It is fine to argue that there are other possible outcomes than one that has been proposed, but when that scenario is admittedly “possible, and not knowable” it is foolish to base your reasoning in a potentially life threatening situation. This is hardcore wishful thinking!
There are two other equally possible scenarios.
- Since the units did not catch fire/explode the very first time they were charged, it is perfectly reasonable to suppose that they will continue to catch fire at more or less a constant rate. Therefore, your 1/12,500 over 1 year becomes a one in one thousand chance that you will have an unwanted fire in your house or vehicle in the first year.
- There is also the very reasonable assumption that if the rate of failures is this today when the units are new, then as they age, the likelihood of a failure will increase, perhaps exponentially, especially if the unit is dropped.
There is one theory for the cause of the battery failures that says that under slow charging, microscopic spears develop at the poles of the battery, and that these can pierce the separator. If this is the case, then #2 immediately above would be very, very true.
Now the odds, if you own your Note 7 for two years, might be as low as 1 in 50 of a catastrophic failure. Admittedly this is a stretch. Yet it is plausible, assuming the chances rise with age, and a 1 in 200 probability would be very reasonable.
At the end of this long series of fallacious reasoning, Dickey continues with his silly process of giving an actuarial accounting analysis of the situation and comes up with the figure that the probabilitized cost of keeping the Note 7 is just 3.2¢. That is, the $800 cost of the phone divided by probability of it sef-detructing.
There are several problems here.
The first, a minor one, is that he is using fictitious figures. As discussed above, the real odds are 1/1000, so his actuarial cost is really 80¢. This is still minimal, but almost 30 times what he claims.
The second problem, again minor, is that this works when you are grouping a large number of people. If you happen to be the one that has the incident, then you will be eating the whole $800. There is no sharing of costs here. As long as you are willing to gamble $800 on a 1/100 chance, then you are OK. Just remember your cost will not be an actuarial eighty cents.
But the enormous flaw in his reasoning is one that Dickey himself acknowledges – but then goes on to ignore. He states up front:
…and assuming an “exploding” phone will merely self-destruct, not kill or seriously maim anyone…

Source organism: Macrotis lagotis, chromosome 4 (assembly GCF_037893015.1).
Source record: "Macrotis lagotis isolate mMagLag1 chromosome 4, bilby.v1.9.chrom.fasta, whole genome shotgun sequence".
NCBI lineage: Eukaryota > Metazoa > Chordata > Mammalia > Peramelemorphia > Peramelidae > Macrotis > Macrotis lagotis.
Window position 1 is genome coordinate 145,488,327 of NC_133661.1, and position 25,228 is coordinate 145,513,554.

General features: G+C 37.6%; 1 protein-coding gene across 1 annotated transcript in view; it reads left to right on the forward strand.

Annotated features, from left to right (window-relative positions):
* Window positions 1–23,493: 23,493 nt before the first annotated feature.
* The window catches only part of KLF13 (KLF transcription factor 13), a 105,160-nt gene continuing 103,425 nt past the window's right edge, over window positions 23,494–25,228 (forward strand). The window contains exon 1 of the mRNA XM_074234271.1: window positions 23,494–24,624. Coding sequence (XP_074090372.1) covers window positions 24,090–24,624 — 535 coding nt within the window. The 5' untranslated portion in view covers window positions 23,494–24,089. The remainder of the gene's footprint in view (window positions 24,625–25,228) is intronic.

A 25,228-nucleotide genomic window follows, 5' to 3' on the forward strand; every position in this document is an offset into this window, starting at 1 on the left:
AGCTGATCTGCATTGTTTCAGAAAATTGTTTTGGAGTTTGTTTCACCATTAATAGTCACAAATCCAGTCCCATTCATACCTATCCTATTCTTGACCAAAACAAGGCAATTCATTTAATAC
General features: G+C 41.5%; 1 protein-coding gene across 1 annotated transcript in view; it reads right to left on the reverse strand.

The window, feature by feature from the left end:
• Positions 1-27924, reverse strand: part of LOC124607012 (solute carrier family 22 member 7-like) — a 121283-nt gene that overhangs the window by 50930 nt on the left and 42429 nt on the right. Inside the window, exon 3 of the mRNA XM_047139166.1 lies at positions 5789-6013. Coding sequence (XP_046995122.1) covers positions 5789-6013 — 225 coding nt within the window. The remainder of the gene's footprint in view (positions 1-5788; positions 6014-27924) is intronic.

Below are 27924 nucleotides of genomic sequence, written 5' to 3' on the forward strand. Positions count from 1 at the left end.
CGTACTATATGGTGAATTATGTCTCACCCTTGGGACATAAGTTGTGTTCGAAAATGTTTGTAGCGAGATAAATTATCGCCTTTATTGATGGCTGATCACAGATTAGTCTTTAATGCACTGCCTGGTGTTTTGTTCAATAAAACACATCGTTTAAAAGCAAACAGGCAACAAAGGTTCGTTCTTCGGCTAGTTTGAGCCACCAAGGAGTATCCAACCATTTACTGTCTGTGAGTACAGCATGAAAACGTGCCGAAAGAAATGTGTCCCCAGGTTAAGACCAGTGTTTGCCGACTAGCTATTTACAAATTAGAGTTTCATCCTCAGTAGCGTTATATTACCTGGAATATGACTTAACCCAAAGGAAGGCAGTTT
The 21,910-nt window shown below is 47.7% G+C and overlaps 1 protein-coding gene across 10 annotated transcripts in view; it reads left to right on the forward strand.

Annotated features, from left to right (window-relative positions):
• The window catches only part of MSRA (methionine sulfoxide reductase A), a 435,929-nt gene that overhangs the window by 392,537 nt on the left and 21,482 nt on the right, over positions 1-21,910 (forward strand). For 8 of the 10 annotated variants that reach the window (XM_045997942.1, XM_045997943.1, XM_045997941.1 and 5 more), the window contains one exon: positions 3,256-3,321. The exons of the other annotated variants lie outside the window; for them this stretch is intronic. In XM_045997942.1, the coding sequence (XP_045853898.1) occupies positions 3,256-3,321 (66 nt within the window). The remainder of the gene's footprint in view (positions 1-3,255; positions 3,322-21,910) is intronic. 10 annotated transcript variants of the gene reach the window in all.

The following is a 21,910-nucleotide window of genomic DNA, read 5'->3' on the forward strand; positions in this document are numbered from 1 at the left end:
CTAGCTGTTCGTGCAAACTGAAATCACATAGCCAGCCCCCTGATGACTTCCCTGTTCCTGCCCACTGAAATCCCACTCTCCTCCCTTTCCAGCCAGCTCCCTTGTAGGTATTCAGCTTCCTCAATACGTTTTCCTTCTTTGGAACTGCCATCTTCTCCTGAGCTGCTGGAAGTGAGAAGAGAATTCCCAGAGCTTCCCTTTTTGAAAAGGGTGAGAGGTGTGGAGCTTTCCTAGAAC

So Dickey acknowledges that his accounting hand waving is completely dependent on this very important condition, but then ignores this very real condition when he reaches his conclusions. Ignoring all else, in the end he keeps his potential loss to the minimal $800.
But what if it is a car that burns? What about a house? Oh, the insurance will cover that. But what about the irreplaceable contents of the house? All the photos, the personal items? Hell, what about the deductible?
And what if the insurance company decides that your house burned down due to your neglect (using a recalled phone) and denies coverage?
(I have asked my State Farm agent and he assures me that at this time, a car burning due to a Note 7 caused fire would be covered under a comprehensive policy. He also said that if there were to be many incidents, that this could be changed.)
The post by Mr. Dickey is not only misleading – being based on fallacious logic – but is incredibly irresponsible!
Let us suppose that Mr. X reads Dickey’s post, and decide that he too sees no reason to heed the recall, and he also keeps his Samsung Galaxy Note 7. And let’s envision the very real possibility that his Note 7 bursts into flames in his vehicle – just like the jeep in the picture. But in the case of Mr. X, he is driving down the California highway at 70 mph, with his two kids in the car. His Note 7 then bursts into flames. In a panic, he swerves and the car is hit by a semi. Mr. X survives, but his two kids are killed.
Mr. X comes to you Mr. Dickey. “I believed you,” he says. What are you going to say to him? “Gee, I’m sorry?”
[Source: Fox News]
We can just all be happy that so far, no one has been seriously hurt. If everyone followed Mr. Dickey’s lead, however, then a serious injury or fatality would be inevitable.